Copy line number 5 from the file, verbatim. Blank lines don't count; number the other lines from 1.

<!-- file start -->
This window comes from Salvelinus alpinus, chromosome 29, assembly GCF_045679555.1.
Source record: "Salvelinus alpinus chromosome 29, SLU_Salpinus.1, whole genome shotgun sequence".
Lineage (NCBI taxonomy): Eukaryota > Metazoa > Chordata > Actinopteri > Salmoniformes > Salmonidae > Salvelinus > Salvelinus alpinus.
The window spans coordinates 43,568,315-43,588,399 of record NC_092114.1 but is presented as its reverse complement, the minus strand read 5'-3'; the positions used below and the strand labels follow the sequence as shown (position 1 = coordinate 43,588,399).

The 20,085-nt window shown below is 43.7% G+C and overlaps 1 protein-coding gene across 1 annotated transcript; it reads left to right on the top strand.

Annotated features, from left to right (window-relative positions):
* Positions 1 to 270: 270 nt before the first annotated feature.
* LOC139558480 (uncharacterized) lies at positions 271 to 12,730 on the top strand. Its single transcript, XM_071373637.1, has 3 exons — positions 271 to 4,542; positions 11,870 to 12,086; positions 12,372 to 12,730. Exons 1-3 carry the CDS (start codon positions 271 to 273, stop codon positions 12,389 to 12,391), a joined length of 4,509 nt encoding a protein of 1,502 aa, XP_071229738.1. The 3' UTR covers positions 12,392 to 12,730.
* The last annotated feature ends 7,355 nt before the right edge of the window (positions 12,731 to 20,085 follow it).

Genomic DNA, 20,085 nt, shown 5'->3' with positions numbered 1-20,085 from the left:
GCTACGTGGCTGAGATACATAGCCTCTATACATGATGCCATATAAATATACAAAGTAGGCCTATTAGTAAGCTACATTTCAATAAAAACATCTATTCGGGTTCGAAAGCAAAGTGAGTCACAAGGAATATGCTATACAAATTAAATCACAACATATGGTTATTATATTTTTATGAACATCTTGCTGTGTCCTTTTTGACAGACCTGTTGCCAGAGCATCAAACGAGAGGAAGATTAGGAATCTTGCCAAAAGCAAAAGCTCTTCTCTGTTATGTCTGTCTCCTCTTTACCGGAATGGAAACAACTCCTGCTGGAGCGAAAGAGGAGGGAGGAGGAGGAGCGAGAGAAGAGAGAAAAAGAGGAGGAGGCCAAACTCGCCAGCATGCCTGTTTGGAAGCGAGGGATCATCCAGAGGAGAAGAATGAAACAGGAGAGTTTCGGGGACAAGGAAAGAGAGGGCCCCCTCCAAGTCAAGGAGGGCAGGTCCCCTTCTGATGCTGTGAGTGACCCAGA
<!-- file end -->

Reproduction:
The 20,085-nt window shown below is 43.7% G+C and overlaps 1 protein-coding gene across 1 annotated transcript; it reads left to right on the top strand.